Stories from Chinatown are also resurfacing from the historical society's initiative. Peter Tao, a well-known St. Louis founding architect of Tao + Lee and a prolific Asian American advocate, is just one of the volunteers behind this new research. Tao, who is the Chinese American Advisory Group chair for the initiative, grew up in St. Louis. His father William Tao helped start and lead one of the founding national chapters of OCA - Asian Pacific American Advocates, a 50-year-old organization that serves more than 10 million Asian Pacific Americans across 80 chapters and affiliates. 

Tao's parents left an indelible imprint on St. Louis through philanthropy and service. Perhaps that's why it's fitting that Peter, who also serves on the OCA board, is working to uncover more contributions through the collecting initiative.

"I hated history growing up, and I didn't like writing either, so now I'm doing history, and I'm writing." Tao joked. "I think when you learn these stories, and if you can get it so that it's relatable, they really become very important to enriching your own life."

New stories emerging

Tao has been writing blog posts for the historical society of stories that humanize the beginnings of Chinese Americans in St. Louis — from that of a rising star athlete to food entrepreneurs. The story of an all-American baseball kid, who grew up in Chinatown, is one of Tao's favorite finds.

Tao discovered a 1924 St. Louis Post Dispatch article that referenced Madison Elementary School, where children from Chinatown attended. With this information, the Historical Society later discovered photos of school children four years later. That eventually led to the discovery of a 1927 St. Louis Globe-Democrat article about the story of Hop Leong, a young boy who excelled in baseball. The boy later went by the name Henry Lang and became a rising star on his school team. A death certificate later helped Tao understand this teen's short-lived yet amazing life in St. Louis.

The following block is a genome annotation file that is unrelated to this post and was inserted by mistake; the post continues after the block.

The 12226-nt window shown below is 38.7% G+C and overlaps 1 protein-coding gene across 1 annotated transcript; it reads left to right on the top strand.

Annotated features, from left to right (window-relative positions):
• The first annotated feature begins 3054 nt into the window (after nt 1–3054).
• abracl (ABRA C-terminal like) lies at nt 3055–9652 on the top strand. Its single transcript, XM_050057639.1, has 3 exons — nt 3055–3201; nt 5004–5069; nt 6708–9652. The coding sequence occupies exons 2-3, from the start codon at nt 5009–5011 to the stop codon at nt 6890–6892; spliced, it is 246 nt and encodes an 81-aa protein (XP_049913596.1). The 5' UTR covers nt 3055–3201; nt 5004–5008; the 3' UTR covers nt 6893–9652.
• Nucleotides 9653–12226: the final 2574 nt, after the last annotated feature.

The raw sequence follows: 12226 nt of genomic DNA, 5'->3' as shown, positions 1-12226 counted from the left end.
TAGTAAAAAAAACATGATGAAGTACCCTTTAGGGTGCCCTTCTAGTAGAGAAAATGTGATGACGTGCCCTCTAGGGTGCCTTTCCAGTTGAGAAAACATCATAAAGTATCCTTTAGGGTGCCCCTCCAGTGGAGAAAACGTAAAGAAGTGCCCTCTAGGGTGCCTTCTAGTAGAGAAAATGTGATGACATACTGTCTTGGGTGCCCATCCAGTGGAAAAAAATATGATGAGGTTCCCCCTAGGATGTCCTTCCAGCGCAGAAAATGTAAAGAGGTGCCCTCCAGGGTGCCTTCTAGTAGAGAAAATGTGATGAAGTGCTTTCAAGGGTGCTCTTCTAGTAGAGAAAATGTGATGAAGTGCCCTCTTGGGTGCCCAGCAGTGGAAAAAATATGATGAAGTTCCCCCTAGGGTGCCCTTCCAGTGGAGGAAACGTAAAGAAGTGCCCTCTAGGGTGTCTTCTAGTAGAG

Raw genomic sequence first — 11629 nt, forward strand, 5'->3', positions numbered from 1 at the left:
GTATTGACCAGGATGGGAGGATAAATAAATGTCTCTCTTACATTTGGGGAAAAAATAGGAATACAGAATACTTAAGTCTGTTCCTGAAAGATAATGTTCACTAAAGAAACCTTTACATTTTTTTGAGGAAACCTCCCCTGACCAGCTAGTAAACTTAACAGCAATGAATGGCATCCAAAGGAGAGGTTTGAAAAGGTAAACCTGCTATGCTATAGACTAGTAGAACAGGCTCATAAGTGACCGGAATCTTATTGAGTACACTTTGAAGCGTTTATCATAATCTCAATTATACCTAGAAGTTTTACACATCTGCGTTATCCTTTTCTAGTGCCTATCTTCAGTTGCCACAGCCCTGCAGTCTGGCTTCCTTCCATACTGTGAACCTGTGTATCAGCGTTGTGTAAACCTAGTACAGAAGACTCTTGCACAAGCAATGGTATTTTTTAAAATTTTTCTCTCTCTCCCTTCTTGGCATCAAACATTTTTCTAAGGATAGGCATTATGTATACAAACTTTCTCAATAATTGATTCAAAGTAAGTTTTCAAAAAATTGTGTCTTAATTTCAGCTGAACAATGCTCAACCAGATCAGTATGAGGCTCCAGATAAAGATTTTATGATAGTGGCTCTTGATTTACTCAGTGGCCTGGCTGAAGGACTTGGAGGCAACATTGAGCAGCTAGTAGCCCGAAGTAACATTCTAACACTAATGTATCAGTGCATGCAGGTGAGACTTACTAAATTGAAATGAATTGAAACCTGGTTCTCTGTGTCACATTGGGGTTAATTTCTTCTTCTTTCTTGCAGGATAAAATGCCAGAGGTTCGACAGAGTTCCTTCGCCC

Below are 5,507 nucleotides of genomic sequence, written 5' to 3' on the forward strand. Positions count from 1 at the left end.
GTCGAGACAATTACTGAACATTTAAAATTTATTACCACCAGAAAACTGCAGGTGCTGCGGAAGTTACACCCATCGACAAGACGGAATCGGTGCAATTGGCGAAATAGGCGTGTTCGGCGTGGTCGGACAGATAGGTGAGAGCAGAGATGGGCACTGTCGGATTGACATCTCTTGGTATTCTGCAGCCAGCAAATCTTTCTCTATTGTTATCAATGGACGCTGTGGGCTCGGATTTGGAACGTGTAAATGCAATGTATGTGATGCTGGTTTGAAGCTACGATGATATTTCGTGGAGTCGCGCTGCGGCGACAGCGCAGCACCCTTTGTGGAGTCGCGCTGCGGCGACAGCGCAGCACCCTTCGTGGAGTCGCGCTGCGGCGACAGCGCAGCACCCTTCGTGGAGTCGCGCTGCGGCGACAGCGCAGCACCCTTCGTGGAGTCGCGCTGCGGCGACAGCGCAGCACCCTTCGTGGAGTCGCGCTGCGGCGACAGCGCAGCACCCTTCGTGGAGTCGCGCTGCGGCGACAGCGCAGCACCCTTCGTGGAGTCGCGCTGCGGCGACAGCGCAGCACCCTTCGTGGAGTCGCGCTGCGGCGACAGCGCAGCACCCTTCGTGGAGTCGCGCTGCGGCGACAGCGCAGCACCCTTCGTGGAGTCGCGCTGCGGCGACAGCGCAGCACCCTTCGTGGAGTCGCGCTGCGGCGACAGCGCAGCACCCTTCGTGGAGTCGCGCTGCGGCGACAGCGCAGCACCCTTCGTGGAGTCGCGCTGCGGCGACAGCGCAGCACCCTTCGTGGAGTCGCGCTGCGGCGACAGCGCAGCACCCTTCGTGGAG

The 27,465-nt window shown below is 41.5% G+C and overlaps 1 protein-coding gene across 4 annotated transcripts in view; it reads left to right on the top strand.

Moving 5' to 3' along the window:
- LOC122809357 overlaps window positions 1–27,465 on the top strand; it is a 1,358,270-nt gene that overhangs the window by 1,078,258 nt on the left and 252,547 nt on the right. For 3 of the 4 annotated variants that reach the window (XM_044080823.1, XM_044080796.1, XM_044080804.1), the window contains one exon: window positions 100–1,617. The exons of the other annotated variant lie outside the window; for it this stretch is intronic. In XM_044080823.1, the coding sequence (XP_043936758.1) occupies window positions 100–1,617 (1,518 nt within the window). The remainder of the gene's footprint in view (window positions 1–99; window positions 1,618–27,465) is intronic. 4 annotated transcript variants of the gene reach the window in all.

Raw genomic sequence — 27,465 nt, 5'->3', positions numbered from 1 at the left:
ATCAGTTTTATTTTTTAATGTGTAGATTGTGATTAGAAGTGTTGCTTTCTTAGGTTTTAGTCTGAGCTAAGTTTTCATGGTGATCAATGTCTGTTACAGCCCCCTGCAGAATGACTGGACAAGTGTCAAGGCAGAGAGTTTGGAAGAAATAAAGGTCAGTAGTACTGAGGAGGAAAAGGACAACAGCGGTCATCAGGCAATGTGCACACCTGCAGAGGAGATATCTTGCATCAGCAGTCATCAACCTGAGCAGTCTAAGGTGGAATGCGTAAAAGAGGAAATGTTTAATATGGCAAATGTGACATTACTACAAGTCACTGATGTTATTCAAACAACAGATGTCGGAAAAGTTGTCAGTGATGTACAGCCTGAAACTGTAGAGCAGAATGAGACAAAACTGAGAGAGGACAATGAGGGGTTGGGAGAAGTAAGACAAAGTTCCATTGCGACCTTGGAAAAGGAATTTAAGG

"He learned every pitch possible as a middle schooler," said Tao. "It's just a wonderful story because it's one of those little boys' dreams, right? It has nothing to do about who you are or where you're from."

Collecting more keepsakes

Though the history is centered around Chinese American experiences, Tao says his stories are meant to inspire and show the humanity in us all.

"This is one big story," said Gordon. "It's one big Missouri story. It's one big St. Louis story. I think that is really what we want to achieve when we're telling the story, and I think we're headed in that direction."

Gordon is now looking for more keepsakes and hoping to hear from more families as the initiative grows. He has a growing collection of old menus from defunct restaurants, which can also sometimes be found on eBay and the like. He's hoping more people will be willing to donate items to research as well.

Peter Tao just wants people to share the understanding that an Asian American experience is, indeed, American. He hopes that by sharing these community stories people will not only see differences but understand how they contribute to belonging.

"These are intended to be human," said Tao. "You assume something automatically right away when you look at someone, particularly Asian. And the Asian American community is so complex and diverse. When they read these stories, the intent is that they'll understand the person."